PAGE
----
Authors: Brenda Chapman
is a Muslim name,” Kala said to Gundersund. She scrolled through the list of girls’ names on the site. “From India,” she added.
Gundersund looked up from his computer. “There can be serious family issues in their communities. Girls aren’t regarded the same as boys in some immigrant families from that neck of the world. We had some cultural sensitivity training last year. Bit of an eye opener.”
“Do we have any database that would help us to find this family if we did a search of the name Nadirah?”
“Depends on whether Nadirah had a driver’s licence or police record. It’s still tough without a surname. She might have been a prostitute. That might explain why the little sister doesn’t know where she is. I’ll run a check.”
“Sure,” Gundersund said. “The family could be abusive and the little sister’s in trouble now that her sister has taken to the streets.”
Kala rubbed her forehead. She smiled as a thought broke through her fatigue. “Nadirah must have been a student at Queen’s if she called the help line. I could call records to check.”
“I’ll get someone on that too,” Gundersund said. “You look like you need some lunch.” He checked his watch. “It’s going on three.”
“Maybe that’s why I’m feeling light-headed.” Kala stood. “Can I get you anything?”
“I ate at one so I’m good, thanks.”
“I’ll be back in twenty minutes.”
She took the stairs to the cafeteria and ordered a roast beef sandwich and a coffee. On second thought, she asked the girl to add a salad. It had been a while since she’d eaten anything green and leafy.
She found a spot out of the way of traffic and sat down to eat. She wanted to take a break from work but the kid’s voice on the help line phone that morning was still playing in her brain. It raised disturbing images of Dawn on the run with Lily and her con boyfriend. Two innocent young girls in trouble and all Kala could do was search through databases and spin her wheels. The inaction was driving her crazy. She was chomping to do something to somebody. The feeling that time was slipping away while trouble brewed like a gathering storm was getting tough to shake.
Gundersund found Stonechild staring out the window, sipping on the last of her coffee. He stood for a moment just inside the doorway to the cafeteria and watched her unseen. She was deep in thought in the middle of a room filled with chatting officers and clinking dishes, the only one sitting alone. She didn’t appear bothered by her solitary lunch. The stillness of her features was Zen-like.
He heard his name and glanced to his left. Fiona was waving to him from the far corner of the room where she sat with some of the forensics team. She wore a blue dress that he’d bought for her the summer before she moved out. It was silky, the top tight and flattering while the skirt fell away from her waist just enough to hint at her curves as she moved. He hadn’t seen her wear it all year. Her hair was loose and her lips painted a creamy red. She motioned for him to join them, but he pointed to Stonechild and mouthed the word “working.” Fiona’s gaze shifted toward Stonechild and her smile evaporated.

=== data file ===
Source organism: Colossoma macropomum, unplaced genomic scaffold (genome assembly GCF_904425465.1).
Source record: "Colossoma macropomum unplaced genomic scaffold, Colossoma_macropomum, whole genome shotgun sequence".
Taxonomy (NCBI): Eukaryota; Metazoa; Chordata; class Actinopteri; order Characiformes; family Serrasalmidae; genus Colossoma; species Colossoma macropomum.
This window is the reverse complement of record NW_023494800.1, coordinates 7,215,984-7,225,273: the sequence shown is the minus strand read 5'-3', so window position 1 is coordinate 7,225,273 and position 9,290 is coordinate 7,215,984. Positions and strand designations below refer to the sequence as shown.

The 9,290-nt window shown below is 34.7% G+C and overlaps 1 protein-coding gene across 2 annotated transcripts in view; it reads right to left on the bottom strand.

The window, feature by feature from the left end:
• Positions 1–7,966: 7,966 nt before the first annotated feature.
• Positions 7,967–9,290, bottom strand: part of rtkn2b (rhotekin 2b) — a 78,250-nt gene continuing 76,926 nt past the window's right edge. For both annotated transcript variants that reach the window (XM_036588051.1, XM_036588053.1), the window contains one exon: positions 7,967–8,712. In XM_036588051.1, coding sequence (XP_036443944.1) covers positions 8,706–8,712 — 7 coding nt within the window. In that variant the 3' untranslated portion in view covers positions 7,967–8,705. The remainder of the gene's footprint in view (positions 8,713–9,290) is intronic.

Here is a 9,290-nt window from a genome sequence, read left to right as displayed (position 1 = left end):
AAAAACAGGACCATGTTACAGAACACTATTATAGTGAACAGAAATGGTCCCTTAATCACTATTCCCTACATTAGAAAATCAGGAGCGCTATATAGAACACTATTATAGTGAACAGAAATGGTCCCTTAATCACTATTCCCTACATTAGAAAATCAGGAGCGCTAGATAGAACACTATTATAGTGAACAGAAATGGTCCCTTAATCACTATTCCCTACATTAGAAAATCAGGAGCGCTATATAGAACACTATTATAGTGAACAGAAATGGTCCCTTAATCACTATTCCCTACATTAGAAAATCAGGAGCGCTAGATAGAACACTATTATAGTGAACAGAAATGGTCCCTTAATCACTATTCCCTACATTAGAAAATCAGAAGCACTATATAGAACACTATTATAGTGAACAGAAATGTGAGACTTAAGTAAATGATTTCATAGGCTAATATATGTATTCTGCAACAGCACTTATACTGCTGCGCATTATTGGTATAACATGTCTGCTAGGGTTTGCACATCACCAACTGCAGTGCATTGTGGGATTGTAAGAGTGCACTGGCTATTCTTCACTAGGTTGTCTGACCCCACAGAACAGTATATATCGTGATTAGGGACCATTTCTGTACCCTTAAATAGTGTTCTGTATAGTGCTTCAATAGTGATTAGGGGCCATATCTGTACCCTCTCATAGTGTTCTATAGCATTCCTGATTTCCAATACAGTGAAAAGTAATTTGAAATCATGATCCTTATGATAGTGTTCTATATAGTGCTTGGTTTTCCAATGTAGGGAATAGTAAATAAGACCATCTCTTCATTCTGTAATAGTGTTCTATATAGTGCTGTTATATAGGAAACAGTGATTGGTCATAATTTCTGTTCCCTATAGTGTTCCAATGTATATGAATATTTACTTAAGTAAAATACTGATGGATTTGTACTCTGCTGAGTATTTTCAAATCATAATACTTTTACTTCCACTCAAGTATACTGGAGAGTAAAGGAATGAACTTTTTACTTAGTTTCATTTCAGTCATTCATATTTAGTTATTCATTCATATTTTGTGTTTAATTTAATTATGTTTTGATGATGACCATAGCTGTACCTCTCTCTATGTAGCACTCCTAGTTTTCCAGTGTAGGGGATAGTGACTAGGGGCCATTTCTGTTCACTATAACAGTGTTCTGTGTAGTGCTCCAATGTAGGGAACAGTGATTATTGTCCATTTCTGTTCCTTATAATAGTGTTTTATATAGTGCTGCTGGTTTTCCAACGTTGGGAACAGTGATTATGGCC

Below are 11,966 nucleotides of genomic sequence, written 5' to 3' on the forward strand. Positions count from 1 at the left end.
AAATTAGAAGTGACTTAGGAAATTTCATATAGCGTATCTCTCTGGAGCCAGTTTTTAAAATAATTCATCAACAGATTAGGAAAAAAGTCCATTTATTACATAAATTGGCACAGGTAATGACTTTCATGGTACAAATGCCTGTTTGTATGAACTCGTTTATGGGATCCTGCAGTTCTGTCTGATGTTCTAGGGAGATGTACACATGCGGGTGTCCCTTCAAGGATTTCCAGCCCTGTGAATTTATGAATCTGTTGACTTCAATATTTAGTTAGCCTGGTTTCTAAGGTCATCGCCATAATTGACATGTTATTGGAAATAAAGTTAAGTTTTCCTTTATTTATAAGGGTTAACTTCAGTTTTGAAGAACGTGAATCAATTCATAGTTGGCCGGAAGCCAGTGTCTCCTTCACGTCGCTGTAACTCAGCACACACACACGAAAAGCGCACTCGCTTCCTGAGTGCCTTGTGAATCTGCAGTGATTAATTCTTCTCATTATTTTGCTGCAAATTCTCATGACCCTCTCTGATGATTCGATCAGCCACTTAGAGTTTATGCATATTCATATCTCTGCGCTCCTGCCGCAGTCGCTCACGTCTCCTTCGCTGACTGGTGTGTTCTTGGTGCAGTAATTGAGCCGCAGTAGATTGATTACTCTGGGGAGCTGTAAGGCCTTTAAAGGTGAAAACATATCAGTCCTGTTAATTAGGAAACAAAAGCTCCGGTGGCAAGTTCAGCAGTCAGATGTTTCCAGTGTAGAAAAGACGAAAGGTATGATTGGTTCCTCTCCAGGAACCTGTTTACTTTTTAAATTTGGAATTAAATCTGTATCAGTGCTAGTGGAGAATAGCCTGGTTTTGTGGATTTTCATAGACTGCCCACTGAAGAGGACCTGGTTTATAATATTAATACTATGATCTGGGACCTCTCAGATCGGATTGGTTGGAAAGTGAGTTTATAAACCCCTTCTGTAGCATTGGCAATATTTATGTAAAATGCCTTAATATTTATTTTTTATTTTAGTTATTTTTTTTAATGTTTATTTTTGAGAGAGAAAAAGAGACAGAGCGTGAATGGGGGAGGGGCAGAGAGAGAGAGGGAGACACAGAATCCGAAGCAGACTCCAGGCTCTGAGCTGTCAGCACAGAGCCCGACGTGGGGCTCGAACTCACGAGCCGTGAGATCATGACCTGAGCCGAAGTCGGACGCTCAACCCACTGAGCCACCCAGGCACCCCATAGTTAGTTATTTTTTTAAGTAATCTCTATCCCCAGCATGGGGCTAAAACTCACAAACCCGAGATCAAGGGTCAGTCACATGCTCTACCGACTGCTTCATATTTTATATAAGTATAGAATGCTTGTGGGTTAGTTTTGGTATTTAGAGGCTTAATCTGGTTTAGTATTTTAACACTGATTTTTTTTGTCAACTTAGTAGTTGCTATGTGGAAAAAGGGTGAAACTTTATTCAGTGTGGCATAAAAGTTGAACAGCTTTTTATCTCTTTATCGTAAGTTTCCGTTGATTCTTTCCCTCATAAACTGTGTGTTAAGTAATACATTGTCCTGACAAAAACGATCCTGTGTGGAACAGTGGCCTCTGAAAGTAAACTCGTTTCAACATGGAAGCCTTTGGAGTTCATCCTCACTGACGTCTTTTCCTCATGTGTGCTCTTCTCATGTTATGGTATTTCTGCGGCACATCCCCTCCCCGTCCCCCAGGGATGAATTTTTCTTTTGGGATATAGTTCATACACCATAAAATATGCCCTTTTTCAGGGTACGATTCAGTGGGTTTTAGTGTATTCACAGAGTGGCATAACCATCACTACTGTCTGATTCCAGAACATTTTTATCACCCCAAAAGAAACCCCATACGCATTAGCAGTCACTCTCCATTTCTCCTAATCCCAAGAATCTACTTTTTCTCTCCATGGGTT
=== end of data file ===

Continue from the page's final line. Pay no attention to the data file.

He crossed the floor and squeezed past two tables to where Stonechild sat oblivious to his approach. He waited for her to focus in on him.
She blinked. “What are you doing here?” she asked.
“Sorry to interrupt your lunch but we’ve got to move. Call from the hospital just came in. They’ve brought Gail Pankhurst back to the land of the living and the doctor says we can speak with her for a few minutes.” The relief on Stonechild’s face made him smile.
She jumped up. “Let’s go. I’ll drive.”
He glanced over his shoulder at Fiona as he followed Stonechild toward the door. The unguarded look on her face could have turned water into ice. One part of him didn’t like to think where her jealousy, no matter how misplaced, could lead. The other part was secretly pleased that she even cared.
Dr. Blais warned them that they’d only have a few minutes, if that. “Gail started waking up in the night but we waited until now to call you.”
“Has she suffered any brain damage?” Stonechild asked.
“Not that we can tell. The swelling has gone down and she’s stable. Barring any setbacks, I expect her to fully recover. She could have headaches and dizziness for some time, but we’ll have to wait and see. The recuperative powers of the young are amazing.”
“Has she said anything about the attack?” Gundersund asked.
Dr. Blais shifted her tired eyes to his. “No. She might not remember any of the trauma.”
He nodded. “That’s my fear. I’ve had other people who survived horrific events blank out chunks of time.”
They took places around the bed. Gail was a large mound under the white sheet. Her arm was hooked to an intravenous drip and a machine monitored her vitals. Gundersund thought her Mickey Mouse and Betty Boop tattoos made her look young and vulnerable. Colourful cartoons with her as canvas. She was a girl crying out for attention if he’d ever seen one. “Have any family members been to visit her?” he asked Dr. Blais.
“No. Her mother calls twice a day.”
Stonechild shook her head and met his eyes. He could see that they were on the same wavelength.